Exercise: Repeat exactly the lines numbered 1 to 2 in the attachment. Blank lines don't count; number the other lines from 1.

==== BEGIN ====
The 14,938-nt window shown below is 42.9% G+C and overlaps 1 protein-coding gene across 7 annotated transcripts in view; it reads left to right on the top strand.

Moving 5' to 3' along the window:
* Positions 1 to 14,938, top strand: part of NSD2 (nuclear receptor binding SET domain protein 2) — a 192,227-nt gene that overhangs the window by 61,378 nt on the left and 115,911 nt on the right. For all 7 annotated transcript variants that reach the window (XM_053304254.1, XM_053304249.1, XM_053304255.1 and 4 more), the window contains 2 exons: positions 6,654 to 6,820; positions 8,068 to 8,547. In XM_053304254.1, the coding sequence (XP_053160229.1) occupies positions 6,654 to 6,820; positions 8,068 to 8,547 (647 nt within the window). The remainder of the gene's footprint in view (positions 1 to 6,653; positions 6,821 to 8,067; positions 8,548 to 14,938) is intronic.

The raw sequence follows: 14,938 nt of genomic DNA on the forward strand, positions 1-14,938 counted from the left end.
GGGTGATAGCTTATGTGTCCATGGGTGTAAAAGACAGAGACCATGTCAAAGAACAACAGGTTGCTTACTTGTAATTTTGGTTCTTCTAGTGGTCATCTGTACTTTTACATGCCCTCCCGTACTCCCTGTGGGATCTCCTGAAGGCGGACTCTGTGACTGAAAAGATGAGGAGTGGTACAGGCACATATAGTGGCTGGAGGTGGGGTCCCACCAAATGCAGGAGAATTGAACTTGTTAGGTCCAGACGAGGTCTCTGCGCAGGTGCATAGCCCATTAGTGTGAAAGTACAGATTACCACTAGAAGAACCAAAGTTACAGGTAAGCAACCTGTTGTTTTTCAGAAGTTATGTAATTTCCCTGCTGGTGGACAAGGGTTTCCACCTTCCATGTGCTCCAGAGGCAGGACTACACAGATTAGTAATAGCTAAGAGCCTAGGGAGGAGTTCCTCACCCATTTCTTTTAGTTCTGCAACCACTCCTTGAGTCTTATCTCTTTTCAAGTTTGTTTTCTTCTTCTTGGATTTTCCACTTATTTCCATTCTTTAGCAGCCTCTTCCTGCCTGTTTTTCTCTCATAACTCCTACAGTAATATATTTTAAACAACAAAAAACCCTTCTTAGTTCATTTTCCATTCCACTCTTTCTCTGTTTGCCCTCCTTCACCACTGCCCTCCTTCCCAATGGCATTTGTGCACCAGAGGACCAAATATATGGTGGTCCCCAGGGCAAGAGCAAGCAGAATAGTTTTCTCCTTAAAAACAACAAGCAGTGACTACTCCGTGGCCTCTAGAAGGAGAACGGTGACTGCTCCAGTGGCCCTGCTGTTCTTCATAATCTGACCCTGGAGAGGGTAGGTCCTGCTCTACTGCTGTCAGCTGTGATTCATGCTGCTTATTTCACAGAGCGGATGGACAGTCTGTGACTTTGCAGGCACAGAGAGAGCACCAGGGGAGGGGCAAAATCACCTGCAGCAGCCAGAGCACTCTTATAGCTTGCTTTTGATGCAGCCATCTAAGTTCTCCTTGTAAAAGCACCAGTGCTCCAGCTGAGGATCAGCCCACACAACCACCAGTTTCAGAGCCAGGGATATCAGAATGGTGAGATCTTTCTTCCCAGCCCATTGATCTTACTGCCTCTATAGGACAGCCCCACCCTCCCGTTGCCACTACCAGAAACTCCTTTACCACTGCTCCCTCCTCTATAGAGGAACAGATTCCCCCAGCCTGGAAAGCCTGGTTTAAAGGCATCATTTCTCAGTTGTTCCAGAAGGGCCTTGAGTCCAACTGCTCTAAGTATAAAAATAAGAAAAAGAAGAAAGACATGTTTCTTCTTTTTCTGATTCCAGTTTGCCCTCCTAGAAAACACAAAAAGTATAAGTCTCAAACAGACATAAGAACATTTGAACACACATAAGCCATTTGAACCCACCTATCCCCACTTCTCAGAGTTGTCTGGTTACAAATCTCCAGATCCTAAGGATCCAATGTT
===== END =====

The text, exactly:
The 14,938-nt window shown below is 42.9% G+C and overlaps 1 protein-coding gene across 7 annotated transcripts in view; it reads left to right on the top strand.

Moving 5' to 3' along the window: